We further note that there is an apparent inconsistency between the act and the department's regulations. Section 2(c) of the act prohibits talent agencies from splitting or sharing fees with any person who is not registered under the act. The act defines the term "person" broadly to mean "an individual, corporation, organization, business trust, estate, trust, partnership, association, or any other private legal entity." V.T.C.S. art. 5221a-9, section 1(5). As noted above, however, title 16, section 78.76(b), of the Texas Administrative Code merely prohibits a talent agency from splitting or sharing fees with "any person who is required to be but is not registered under the act as a talent agency." Thus, while the act would prohibit talent agencies from splitting fees with any nonregistered person, the regulations apparently would permit talent agencies to split fees with persons who are not registered under the act but are not required to register.
Generally, regulations interpreting a legislative provision promulgated by an agency with the authority to implement the provision are presumed valid, see 2 TEX. JUR. 3d Administrative Law sections 18, 85 (1979), and are regarded as having the force and effect of law, id. section 19. An order which exceeds an agency's authority, however, is invalid. Id. section 16 at 209. Given the apparent inconsistency between section 2(c) of the act and section 78.76(b) of title 16 of the Texas Administrative Code, we must consider whether the latter is a valid regulation or whether the department has exceeded its authority.
The critical factor in determining if an agency has exceeded its rulemaking authority is whether the regulation is in harmony with the general objectives of the statute. Gerst v. Oak Cliff Sav. & Loan Ass'n, 432 S.W.2d 702, 706 (Tex. 1968). Applying this factor, we conclude that the regulation regarding the section 2(c) fee splitting prohibition is not inconsistent with the general objectives of the act. As noted above, the primary purpose of the act is to protect artists by requiring talent agencies to register with the department. See House Comm. on Labor and Employment Relations, Bill Analysis, S.B. 759, 71st Leg. (1989). The purpose of section 2(c) appears to be to enforce the registration requirement by preventing persons who fail to register from continuing to earn fees. The regulation does not conflict with this purpose because it does not exempt persons who are required to register from the registration requirement. Although the regulation does limit the scope of the section 2(c) fee splitting provision to exclude persons who are not required to register, we believe that this is not problematic because the act is simply not intended to regulate the conduct of persons who do not obtain employment for artists. We believe that the department did not exceed its authority in enacting this regulation and that it is valid. On this basis, we conclude that section 2(c) would not prohibit talent agents from forfeiting fees to the Screen Actors Guild.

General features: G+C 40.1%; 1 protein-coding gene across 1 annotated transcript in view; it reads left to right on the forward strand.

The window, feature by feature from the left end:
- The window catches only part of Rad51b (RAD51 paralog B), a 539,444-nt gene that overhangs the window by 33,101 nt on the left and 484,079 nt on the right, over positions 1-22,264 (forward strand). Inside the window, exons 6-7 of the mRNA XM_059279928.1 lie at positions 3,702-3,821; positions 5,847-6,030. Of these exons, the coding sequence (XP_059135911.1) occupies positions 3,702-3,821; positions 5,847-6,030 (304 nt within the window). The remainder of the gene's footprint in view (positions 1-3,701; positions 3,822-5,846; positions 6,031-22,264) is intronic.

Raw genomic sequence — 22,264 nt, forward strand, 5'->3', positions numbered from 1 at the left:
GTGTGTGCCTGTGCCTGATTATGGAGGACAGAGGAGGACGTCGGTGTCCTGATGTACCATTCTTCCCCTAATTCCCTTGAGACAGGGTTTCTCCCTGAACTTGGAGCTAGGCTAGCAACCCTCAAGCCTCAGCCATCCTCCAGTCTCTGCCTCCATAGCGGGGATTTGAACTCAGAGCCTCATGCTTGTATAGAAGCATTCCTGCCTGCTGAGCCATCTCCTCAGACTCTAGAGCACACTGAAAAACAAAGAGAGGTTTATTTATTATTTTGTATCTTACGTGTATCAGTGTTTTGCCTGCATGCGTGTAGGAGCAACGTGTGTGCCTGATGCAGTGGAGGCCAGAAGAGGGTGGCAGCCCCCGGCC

Finally, we consider whether the amendments to Rule 16(g) would violate section 10(b) of the act. Section 10(b) of the act provides:
A registrant who receives any funds on behalf of an artist shall deposit those funds in an account maintained in a financial institution covered by federal deposit insurance. The funds may be disbursed only as prescribed by department rule.